In Uruzgan, a destitute province in southern Afghanistan, the local people define "rich" as "possessing a two-months supply of food." The worst drought in living memory and 22 years of ongoing war has left this region in ruins.
The majority of residents are dependent on agriculture as their sole means of livelihood, but crops have failed due to lack of water for the past several years and livestock has perished without adequate fodder and grazing lands. The people of Uruzgan have slipped into heavy debt in an effort to simply survive.
Debt is not new to Afghanistan, but the prolonged drought and instability of the region has resulted in a downward spiral of communities into total poverty and despair, with little hope of ever escaping. It is here that Mercy Corps is working with the support of the Office of Foreign Disaster Assistance (OFDA) to reconstruct and rehabilitate the economic, agricultural and social infrastructure in order to promote long-term recovery and sustainable livelihoods.
Projects include rehabilitation or reconstruction initiatives, agriculture projects such as seed distribution, the establishment of 16 nurseries, and the development of 23 veterinary field units to provide basic healthcare and vaccinations for livestock. Another major component of the project is to increase access to drinking water and improve water management practices.
Mercy Corps has taken a cash-for-work approach to many of the program components, focusing on labor-intensive projects that require a large number of workers for implementation. The goal: to create employment opportunities and increase family purchasing power, while providing desperately needed improvements in rural infrastructures. This injection of cash into local economies will enable families to buy much-needed commodities and services, pay-off debt and minimize the need for migration in search of income.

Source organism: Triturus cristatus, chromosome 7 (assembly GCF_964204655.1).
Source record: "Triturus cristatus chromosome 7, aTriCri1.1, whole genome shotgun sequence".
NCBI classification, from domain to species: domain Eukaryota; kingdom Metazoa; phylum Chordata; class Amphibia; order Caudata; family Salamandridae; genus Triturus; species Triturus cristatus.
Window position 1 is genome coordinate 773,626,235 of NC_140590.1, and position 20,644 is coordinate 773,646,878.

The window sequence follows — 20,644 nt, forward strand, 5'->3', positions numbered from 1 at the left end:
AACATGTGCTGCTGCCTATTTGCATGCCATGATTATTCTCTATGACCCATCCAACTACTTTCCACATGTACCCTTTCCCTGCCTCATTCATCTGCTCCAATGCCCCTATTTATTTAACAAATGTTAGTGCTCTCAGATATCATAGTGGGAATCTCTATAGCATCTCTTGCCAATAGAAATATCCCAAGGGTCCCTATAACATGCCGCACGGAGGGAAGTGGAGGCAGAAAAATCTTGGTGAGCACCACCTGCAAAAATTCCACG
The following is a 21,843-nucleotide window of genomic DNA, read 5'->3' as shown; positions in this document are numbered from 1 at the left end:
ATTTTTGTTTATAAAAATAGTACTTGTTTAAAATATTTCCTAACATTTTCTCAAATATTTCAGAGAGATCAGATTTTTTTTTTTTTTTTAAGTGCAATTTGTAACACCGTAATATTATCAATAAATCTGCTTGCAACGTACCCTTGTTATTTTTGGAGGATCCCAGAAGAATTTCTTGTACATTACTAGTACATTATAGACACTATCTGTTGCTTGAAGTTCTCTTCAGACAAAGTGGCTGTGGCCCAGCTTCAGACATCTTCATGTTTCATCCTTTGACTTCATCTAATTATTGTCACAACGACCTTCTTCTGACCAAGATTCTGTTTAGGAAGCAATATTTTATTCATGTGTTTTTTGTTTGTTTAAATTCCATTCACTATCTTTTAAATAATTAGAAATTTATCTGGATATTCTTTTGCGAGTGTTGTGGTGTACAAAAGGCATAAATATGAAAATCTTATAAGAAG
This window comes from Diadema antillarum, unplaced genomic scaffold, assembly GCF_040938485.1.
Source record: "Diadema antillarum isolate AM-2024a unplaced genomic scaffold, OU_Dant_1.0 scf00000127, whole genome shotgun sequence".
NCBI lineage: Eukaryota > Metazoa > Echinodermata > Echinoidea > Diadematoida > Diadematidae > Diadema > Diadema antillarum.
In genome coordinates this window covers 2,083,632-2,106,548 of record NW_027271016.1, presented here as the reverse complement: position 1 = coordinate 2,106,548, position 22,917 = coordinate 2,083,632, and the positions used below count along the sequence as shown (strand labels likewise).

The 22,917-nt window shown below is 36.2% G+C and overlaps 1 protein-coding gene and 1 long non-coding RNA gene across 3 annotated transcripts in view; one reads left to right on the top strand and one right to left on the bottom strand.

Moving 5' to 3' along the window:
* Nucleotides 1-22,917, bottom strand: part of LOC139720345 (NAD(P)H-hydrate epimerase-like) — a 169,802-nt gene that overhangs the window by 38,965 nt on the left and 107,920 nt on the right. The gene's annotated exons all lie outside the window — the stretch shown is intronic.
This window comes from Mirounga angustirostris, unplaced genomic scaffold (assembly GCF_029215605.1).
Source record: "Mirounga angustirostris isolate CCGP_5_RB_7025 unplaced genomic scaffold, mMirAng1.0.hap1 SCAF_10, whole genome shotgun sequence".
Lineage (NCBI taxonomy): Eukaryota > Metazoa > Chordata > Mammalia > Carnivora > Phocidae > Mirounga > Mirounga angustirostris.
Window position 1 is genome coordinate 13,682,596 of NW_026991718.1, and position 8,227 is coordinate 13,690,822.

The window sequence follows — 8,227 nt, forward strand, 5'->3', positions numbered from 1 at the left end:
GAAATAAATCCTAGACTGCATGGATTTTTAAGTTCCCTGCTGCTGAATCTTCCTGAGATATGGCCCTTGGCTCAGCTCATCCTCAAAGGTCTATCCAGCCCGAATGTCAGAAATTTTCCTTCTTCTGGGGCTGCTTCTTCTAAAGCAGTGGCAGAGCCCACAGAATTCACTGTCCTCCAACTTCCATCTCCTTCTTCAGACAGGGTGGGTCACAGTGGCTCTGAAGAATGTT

With OFDA support, Mercy Corps is implementing numerous cash-for-work projects including the rehabilitation/reconstruction of 373 springs, 86 kilometers of roadways, 50 shallow wells, 14 karez, six culverts, and four schools. These projects will directly benefit 74,830 people.
When asked if the recipients preferred cash-for-work programs to other types such as food-for-work, the response was virtually unanimously in favor of cash. One man noted that he owed money to a doctor that he had to repay in cash, not wheat. If he had received wheat, he would have been forced to sell his wheat at a low rate in order to pay his debt. Receiving cash enabled him to avoid the cost of transporting the wheat to market and the loss of value he would make on the sale. With a cash payment, he was able to pay-off his most pressing debt and could continue to access medical care.